The future of our heat supply is both sustainable and without gas. The new Dutch cabinet has changed the law of the “right for gas” to the “right for heat” instead. The “right for heat” proposes that new buildings are not obliged to have a connection with the gas network but have the freedom to be connected to any heat source. An example of an alternative source to gas is district heating: a network of pipelines connecting waste heat from industry, like incinerators, with the demand of households and offices. District heating will increase heat efficiency, because in the previous situation heat was released to the environment. In addition, it decreases carbon dioxide emissions because of the more sustainable heat that is supplied: waste heat instead of gas. With this increased efficiency, municipalities are able to live up to their climate agreements to reduce carbon dioxide emissions. However, the sustainability of such a heat network is dependent on the sustainability its (waste) heat source. Additionally, a system change from gas to sustainable heat is a complicated process and comes with a high price. Is district heating the solution to a climate neutral heat supply? And if so, who will pay for these networks?
Public ownership still creates a monopoly on the heat network owned by the municipality, province or state. Although sustainability performances might be prioritized in this situation, the biggest concern is cost. Who will pay for the investment -- the tax payer or the people living in that area? Using the principle of “let the user pay” would translate that the people who live in the area of the heat network, pay the costs of the infrastructure.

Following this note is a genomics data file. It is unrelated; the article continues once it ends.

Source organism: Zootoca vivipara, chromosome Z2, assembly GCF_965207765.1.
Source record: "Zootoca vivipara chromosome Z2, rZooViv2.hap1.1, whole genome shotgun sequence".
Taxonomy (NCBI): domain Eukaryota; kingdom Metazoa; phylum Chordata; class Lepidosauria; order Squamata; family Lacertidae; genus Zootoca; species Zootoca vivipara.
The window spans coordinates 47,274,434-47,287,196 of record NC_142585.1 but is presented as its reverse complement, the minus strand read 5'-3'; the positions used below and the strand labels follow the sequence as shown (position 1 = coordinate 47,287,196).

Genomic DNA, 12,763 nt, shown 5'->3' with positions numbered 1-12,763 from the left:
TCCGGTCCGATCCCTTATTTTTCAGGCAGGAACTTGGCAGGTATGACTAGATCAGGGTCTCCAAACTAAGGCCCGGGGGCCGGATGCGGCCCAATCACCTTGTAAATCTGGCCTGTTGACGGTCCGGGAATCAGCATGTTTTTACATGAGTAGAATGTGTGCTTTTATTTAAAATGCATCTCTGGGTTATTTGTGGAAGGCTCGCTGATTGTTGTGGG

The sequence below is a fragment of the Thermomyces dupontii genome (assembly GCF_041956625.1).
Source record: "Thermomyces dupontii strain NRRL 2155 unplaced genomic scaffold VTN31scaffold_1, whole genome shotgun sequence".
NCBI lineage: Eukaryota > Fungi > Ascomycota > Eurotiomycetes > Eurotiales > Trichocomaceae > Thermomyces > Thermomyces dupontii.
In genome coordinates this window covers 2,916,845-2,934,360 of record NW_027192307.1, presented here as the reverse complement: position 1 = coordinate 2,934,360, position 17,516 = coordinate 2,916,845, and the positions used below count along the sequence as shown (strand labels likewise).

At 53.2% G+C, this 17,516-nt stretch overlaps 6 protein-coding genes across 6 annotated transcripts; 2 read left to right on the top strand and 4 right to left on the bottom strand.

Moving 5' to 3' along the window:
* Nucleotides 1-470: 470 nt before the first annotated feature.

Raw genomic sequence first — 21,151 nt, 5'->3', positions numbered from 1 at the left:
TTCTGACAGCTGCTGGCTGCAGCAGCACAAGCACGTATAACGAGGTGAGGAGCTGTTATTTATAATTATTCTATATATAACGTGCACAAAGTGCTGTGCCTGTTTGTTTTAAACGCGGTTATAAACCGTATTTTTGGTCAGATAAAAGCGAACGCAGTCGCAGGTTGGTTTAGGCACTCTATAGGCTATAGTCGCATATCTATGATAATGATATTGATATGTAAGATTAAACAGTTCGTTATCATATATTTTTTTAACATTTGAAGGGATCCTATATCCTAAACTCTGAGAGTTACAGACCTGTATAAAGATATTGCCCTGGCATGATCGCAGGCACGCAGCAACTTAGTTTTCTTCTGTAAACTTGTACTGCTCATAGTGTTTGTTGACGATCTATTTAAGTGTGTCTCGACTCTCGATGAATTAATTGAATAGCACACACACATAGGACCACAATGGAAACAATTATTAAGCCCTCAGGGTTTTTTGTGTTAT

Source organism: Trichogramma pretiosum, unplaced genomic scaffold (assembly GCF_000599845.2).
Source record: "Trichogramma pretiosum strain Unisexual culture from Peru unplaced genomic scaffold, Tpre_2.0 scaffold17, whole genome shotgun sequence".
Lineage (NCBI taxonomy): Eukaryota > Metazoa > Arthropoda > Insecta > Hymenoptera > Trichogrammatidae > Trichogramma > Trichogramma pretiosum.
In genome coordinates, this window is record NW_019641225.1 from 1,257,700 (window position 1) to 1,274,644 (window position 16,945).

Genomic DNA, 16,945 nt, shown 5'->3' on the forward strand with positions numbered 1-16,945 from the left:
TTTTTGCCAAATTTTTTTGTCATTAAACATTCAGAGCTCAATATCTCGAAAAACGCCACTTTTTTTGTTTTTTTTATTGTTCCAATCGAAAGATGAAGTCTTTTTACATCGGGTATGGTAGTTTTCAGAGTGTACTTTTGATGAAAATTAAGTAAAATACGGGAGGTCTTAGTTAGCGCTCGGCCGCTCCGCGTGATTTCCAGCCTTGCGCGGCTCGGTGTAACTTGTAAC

Unfortunately, this solution brings a collective action problem: All inhabitants living in that area need to share the investment cost. In return they will receive lower energy prices in the consumption phase since the municipality doesn’t have to pay profits to shareholders (the case with private ownership). Getting all inhabitants on board is a complicated process that might take a long time to establish. The alternative is spreading the investment costs of the heat network across all inhabitants of the municipality, instead of just the users. This approach will speed up the transition towards sustainable heat and would decrease the overall costs of the heat transition for the consumer. It would however, be an additional costs for the tax payers.
Maybe the most important question whether district heating will lead to sustainable heat consumption or not. There is a real threat of the rebound effect, i.e., greater consumption based on lower prices and the knowledge that supply is climate neutral.
Bottom line: There are still many questions for district heating that need to be answered to enable the heat transition towards large district heating networks in municipalities, but the first one is how should it be financed?
* Please help my environmental economics students by commenting on unclear analysis, other perspectives, data sources, etc. (Or you can just say something nice :)